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Lean Architecture:
The Pursuit of Excellence in Project Delivery

By Michael F. Czap

Lean Architecture is the ongoing process of rethinking and improving architectural process and methodology. It is the pursuit of better work by applying “Lean” principles to every aspect of practice. It is about smarter information flow and understanding how we perceive and process information in order to become better communicators amongst ourselves and with the ultimate users of our services.

Lean Architecture is not about skipping necessary steps or omitting information. To the contrary, it is identifying what adds value and reducing or eliminating that which doesn't.

Why Lean? “Lean” has become the terminology best associated with understanding and advancing productivity and quality in manufacturing, software development, management, construction, and healthcare.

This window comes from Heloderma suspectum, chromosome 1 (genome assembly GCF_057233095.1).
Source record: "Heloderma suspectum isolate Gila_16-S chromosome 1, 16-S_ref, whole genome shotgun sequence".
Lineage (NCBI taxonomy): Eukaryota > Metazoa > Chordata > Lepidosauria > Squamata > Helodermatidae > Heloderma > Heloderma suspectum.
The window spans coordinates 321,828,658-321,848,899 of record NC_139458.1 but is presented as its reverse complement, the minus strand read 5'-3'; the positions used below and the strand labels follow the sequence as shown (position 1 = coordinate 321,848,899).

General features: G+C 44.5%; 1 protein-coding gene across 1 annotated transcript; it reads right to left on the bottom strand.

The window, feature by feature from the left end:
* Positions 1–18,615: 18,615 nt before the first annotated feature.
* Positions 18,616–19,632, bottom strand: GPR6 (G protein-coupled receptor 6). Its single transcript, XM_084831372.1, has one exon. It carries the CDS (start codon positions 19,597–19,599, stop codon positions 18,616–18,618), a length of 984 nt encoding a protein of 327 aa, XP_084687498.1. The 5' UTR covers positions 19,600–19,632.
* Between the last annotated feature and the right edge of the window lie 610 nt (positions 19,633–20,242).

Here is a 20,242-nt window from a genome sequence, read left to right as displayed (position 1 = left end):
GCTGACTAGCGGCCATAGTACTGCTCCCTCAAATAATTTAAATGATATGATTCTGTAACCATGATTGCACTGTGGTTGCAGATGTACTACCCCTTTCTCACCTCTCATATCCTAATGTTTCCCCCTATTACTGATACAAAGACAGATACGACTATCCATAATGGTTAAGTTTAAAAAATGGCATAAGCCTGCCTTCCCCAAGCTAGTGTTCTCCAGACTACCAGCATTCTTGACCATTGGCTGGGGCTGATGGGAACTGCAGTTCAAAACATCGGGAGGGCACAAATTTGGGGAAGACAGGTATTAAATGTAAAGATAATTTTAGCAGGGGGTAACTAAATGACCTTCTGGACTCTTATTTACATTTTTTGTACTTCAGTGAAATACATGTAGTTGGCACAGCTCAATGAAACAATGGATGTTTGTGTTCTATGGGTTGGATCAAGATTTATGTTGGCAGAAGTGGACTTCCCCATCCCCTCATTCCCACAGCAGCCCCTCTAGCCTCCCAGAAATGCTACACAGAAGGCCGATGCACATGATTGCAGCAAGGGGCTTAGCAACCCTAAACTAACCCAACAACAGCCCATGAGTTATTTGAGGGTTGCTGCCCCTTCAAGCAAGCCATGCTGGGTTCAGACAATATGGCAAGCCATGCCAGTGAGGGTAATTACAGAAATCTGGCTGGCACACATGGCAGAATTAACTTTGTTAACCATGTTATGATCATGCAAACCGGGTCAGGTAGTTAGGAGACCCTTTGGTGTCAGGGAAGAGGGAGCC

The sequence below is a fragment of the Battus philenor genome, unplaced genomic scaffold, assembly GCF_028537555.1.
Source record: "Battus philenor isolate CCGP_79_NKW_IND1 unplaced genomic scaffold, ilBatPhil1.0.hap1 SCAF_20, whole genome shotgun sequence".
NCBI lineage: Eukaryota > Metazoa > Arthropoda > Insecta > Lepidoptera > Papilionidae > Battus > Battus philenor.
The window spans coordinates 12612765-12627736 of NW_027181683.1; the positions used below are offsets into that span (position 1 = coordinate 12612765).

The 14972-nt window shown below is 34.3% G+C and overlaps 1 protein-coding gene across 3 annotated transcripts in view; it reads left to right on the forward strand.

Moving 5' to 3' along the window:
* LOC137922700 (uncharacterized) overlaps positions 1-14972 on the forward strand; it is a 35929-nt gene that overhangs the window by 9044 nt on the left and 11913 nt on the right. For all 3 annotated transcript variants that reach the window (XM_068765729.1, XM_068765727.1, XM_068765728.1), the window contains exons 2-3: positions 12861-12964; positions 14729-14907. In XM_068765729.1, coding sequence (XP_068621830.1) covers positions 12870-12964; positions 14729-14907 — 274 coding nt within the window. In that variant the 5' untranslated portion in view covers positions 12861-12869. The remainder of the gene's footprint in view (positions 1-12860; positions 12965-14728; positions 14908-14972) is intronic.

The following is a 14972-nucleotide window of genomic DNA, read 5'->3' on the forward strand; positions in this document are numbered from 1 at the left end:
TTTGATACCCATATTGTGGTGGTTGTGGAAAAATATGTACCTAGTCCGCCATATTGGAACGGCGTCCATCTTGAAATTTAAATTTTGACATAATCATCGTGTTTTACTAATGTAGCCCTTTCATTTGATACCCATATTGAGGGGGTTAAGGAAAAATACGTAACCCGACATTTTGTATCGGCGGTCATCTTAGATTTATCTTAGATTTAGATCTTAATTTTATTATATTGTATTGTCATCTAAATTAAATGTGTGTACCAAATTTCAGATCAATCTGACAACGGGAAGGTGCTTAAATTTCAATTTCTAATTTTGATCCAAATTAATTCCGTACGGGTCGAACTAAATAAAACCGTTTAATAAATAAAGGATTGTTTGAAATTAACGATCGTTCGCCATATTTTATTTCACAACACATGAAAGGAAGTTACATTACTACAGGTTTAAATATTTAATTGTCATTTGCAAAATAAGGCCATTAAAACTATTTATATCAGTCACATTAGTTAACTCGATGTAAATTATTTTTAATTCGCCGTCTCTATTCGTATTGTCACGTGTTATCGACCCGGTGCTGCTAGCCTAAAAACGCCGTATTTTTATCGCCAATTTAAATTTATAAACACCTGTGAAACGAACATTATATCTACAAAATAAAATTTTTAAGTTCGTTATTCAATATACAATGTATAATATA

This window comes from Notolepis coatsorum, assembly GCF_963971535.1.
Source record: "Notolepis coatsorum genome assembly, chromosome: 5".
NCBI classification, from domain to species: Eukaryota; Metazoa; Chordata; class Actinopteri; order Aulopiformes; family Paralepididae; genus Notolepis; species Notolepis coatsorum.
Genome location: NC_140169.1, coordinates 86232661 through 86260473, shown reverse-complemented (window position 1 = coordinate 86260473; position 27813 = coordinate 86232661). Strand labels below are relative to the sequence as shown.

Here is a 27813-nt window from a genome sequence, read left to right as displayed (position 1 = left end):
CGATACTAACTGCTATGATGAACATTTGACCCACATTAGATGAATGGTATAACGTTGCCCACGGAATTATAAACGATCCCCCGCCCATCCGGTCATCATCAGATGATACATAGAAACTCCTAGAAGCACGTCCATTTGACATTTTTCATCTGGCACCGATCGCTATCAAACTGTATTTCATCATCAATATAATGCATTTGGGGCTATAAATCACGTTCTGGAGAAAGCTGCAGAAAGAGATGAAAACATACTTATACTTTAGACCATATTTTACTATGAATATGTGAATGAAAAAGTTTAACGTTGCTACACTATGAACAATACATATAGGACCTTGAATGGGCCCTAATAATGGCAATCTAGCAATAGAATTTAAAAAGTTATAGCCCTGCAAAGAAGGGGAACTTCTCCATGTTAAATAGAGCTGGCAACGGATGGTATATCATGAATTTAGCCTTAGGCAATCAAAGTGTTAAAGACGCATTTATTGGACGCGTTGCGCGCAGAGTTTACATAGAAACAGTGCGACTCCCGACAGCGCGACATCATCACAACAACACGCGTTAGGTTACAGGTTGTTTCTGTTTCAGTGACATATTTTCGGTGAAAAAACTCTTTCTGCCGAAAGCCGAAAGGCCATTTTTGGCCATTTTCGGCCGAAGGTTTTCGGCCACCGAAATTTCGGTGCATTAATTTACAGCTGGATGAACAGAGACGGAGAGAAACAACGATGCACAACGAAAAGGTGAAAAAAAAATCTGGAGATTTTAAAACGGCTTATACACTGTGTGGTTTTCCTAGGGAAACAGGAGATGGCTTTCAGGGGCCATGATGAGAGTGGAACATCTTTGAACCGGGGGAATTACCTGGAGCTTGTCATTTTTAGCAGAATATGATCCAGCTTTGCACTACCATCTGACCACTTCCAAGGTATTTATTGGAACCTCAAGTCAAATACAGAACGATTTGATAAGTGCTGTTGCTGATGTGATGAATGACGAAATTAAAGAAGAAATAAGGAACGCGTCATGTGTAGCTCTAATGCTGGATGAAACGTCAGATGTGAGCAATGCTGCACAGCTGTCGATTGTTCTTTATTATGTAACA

“Lean” as a term signifying system improvement was popularized by James P. Womack and Daniel T. Jones in their seminal book “Lean Thinking”. It has been applied to the now famous Toyota Production System with its relentless effort to eliminate waste and the development of innovative practices such as “Just In Time” manufacturing.

Other management approaches worth noting are Six Sigma, developed by Motorola for reducing variation among individual processes; and the Theory of Constraints by Elihu Goldratt which seeks to optimize an entire system by the elimination of constraints. There is much for architectural firms to learn from each of these. Their tenets can be applied to every firm and team practice to bring about improvement in project delivery.

Borrowing from these three approaches we can establish some basic goals:

1. Structure our work effort so projects better “flow” by identifying processes and tasks that contribute value and eliminating those that don’t.